Theft is a pretty broad term under Wisconsin law, but it generally refers to any offense in which one person has or takes control of someone else’s property. The key is that the accused person must have the intent to permanently deprive the other person of the property – so you can’t be convicted of theft if you picked up a backpack from the floor, put it on a chair so nobody tripped over it and then walked away, for example.
There are many crimes that fall under the term theft, including:
You can be convicted of armed robbery if you took something with the intent to steal it and you threatened to use – or actually used – a dangerous weapon.
Armed robbery is a Class C felony, and you could spend up to 25 years in prison with 15 years of extended supervision. You can also be fined up to $100,000.
Burglary, which is commonly called breaking and entering, occurs when you intentionally enter a building without consent (and you know you don’t have the owner or occupier’s consent) while you have the intent to steal something or commit a felony.
Burglary is a Class F felony, and you could spend up to 7 years and 6 months in prison with 5 years of extended supervision. A judge can also order you to pay fines of up to $25,000.
Embezzlement is when you take money that belongs to another person because of his or her employment, or you intentionally use the money without its owner’s consent or don’t have the authority to do so, when you know that you can’t take or use it. You must also intend to convert the money to your own use, or another person’s use (not the owner’s use).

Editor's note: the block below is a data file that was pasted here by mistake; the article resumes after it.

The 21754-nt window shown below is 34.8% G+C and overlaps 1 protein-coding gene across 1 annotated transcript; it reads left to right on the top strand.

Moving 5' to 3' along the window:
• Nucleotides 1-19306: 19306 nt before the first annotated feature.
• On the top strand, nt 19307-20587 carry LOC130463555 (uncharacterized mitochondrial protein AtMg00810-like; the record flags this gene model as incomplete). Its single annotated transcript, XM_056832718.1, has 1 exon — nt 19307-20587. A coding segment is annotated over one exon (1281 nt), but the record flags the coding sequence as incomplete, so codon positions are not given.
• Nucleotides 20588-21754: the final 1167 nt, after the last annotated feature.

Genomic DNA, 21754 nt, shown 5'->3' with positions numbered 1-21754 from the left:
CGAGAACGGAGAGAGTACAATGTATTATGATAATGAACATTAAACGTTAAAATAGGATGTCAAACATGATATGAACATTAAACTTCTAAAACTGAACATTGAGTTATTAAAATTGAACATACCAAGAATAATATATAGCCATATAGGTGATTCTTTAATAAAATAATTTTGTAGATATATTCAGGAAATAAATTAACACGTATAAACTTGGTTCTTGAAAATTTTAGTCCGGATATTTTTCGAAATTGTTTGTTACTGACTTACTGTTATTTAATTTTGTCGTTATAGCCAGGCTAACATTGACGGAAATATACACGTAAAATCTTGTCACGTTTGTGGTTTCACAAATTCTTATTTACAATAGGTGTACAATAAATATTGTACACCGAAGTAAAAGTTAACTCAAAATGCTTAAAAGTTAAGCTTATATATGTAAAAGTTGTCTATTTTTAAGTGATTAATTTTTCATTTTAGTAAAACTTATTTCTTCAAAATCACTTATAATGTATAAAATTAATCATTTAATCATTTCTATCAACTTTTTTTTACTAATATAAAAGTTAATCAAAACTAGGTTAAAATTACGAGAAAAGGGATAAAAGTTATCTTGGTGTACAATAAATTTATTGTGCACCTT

Embezzlement sentencing depends on the amount of money involved:
- If the amount was $25,000 or less, it’s a Class A misdemeanor
- If the amount was between $2,500 and $5,000, it’s a Class I felony
- If the amount was between $5,000 and $10,000, it’s a Class H felony
- If the amount is greater than $10,000, it’s a Class G felony
Other Types of Theft Charges in Wisconsin
There are several other types of theft charges available in Wisconsin, as well, including:
- Entry Into a locked vehicle
- Identity theft
- Motor vehicle theft
- Receiving stolen property
- Retail theft
Each of these has its own set of consequences, but one thing is for sure: If you’re accused of any type of theft, it’s a good idea to get legal advice from an experienced attorney.
If you need to talk to a lawyer about theft charges, call us right away at 414-383-6700 for a free consultation with an experienced criminal defense attorney. We may be able to help you get the best possible outcome.